In this documentary, Kiwi icon Lynn of Tawa (Ginette McDonald) — she of mangled vowel fame — goes on the prowl in search of the ultimate Kiwi bloke. The girl from the suburbs explores the gamut of masculine mythology, from Man Alone to mateship, and asks "can a woman ever be a mate?". Made when the good keen man was facing up to the challenge from SNAGs, the documentary travels from the West Coast (for sex education) to a men's club, from rugby scrums to rabbit culls, and meets hunters, lawyers and gay ten-pin bowlers. The opening credits mispell Lynn as Lyn.
Set in a future where teen gangs control the streets, The Tribe became a global hit at the turn of the millenium. In this second episode, the group have to decide whether they trust Lex enough to let him into the safety of the shopping mall. Lex appears out to prove that he is the resident alpha male, especially after the arrival of Bray (Dwayne Cameron), who has a surprise to spring. For the first season, a group of young people read each script in order to check that The Tribe provided what creator Raymond Thompson called "an accurate interpretation of children's ideas".
After hitting Wellington for a Ranfurly Shield game, two brothers from the sticks (Grant Tilly and Pork Pie's Kelly Johnson) have to sneak their abruptly deceased father back home. If the body isn’t buried there, they won’t inherit the family farm. Set back when "blokes were blokes and sheilas were their mums", director John Reid’s shaggy dog tale — a Weekend at Bernie's, reeking of stale beer and ciggies — both lauds and satirises the Kiwi male. Among the six clips, the final clip sees Tilly's character getting things off his chest, now that Dad is finally unable to answer back.
Pete is 27, but according to his exasperated father, he still acts 'like a 17-year-old'. Brown Boys covers similar comic territory to breakthrough 2006 PI big screen comedy Sione's Wedding. It's a born and bred Auckland story exploring themes like male friendship, PI-Kiwi cultural expectations and tough life decisions. Actor Hans Masoe (Aroha) stars as Pete, the smooth, romantic 'player'; the film also marks his first outing as writer and director. Pete's dad is played by Eteuati Ete, one half of legendary PI-Kiwi comic duo Laughing Samoans.
Talking to your father about his sex life is possibly the most awkward conversation anyone could have. Director Chye-Ling Huang took on this eye-opening task while interviewing eight Asian men about sex, for this Loading Doc short documentary. Huang aims to challenge negative stereotypes of Asian males. Comedian/writer James Roque explains: "All the stereotypes that I encounter as an Asian guy are things like that I’m sexually or romantically inept, or that I’m like a nerd." Actor Yosan An, future star of Niki Caro's live action version of Mulan, is among those featured.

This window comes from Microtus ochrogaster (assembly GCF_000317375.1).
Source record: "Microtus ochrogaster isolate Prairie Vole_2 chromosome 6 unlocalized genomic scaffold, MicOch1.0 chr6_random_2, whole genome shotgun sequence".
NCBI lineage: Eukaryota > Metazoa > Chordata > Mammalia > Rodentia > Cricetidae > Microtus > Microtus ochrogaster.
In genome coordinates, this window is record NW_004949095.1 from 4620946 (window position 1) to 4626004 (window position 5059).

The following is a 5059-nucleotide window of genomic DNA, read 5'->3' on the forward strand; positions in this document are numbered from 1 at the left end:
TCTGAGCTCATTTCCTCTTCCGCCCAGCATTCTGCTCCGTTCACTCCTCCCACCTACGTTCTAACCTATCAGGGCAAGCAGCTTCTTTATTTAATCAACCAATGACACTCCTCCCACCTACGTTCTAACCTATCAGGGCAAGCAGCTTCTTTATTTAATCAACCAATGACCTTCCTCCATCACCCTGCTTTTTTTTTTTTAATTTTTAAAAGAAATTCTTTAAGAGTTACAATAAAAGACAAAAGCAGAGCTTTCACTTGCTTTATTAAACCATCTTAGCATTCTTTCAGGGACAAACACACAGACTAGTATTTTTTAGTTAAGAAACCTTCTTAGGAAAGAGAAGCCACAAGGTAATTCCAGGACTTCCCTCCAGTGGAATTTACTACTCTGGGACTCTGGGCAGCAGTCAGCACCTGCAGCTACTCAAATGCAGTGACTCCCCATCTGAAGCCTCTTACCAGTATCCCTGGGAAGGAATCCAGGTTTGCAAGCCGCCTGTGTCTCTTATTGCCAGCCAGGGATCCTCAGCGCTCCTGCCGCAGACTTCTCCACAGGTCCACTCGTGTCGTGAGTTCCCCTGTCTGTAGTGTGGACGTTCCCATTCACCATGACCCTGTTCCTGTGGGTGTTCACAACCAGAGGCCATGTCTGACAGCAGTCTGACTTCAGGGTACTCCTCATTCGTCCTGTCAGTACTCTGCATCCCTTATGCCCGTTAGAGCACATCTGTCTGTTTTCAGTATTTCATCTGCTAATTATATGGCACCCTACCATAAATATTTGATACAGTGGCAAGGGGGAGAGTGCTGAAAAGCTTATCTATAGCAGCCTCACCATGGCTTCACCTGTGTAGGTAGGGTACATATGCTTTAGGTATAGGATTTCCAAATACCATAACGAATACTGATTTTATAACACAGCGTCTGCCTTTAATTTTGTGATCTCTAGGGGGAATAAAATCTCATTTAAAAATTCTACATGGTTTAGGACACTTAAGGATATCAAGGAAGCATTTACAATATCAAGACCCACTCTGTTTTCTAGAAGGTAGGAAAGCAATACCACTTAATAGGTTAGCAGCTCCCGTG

In this Paul Swadel-directed short, a work-gang on a remote Ruapehu construction site relieves boredom with cruelty. The edgy male camaraderie escalates towards a tense, inevitably dire — and OSH-unfriendly — conclusion. The scrum of Kiwi blokes going Lord of the Flies on the newbie (Marek Sumich) is played by a powerhouse cast: Marton Csokas, Rawiri Paratene, and Frank Whitten. Adapted by John Cranna from his short story, Accidents was filmed under the Makatote viaduct. It was selected for Venice Film Festival and won a special jury mention at Clermont-Ferrand.
This 2011 anti-drink driving ad campaign became a Kiwi pop cultural phenomenon, spawning countless parodies, memes, t-shirts and over a million YouTube views; phrases from the ad entered the vernacular (“you know I can’t grab your ghost chips”). Eschewing the usual shock and horror tactics, the Clemenger BBDO campaign for the NZ Transport Agency was targeted at young male Māori drivers, and used humour to get the message across that it was choice to stop a mate from driving drunk. Directed by Steve Ayson, it won a prestigious D&AD Yellow Pencil award in 2012.
A young man suffering from mounting sexual frustration (Skitz regular Michael Sengelow) wakes up one day to find incredibly strange things happening between his legs. A comic fable about personal gardening, male organs, and finding the perfect partner, Prickle marked the directorial debut of one-time actor Murray Keane. Keane would showcase his talent for comedy again, when he directed episodes of Outrageous Fortune and Diplomatic Immunity.
Director Dave Gibson heads to Wellington's red light district on Vivian Street to interview strippers and prostitutes for this TV One documentary. Night workers ply their trade on the busy street, and inside late night venues like Tiffany's strip club. The nearby Evergreen cafe is also used as a drop-in centre by the city's gay community. Prostitute Kayla talks about AIDS reducing client numbers, while stripper Crystal Lee is nervous before her first dance. Police mention an improved relationship with prostitutes; Tiffany's owner Brian Le Gros claims men visit his club for fun not nudity.
In director Geoff Murphy's cult sci fi feature, a global energy project has malfunctioned and scientist Zac Hobson (Bruno Lawrence) awakes to find himself the only living being left on earth. At first he lives out his fantasies, helping himself to cars and clothes, before the implications of being 'man alone' sink in. As this awareness sends him to the brink of madness — see the excerpt above — he discovers two other survivors. One of them is a woman. The Los Angeles Daily News called the movie “quite simply the best science-fiction film of the 80s”. Read more about it here.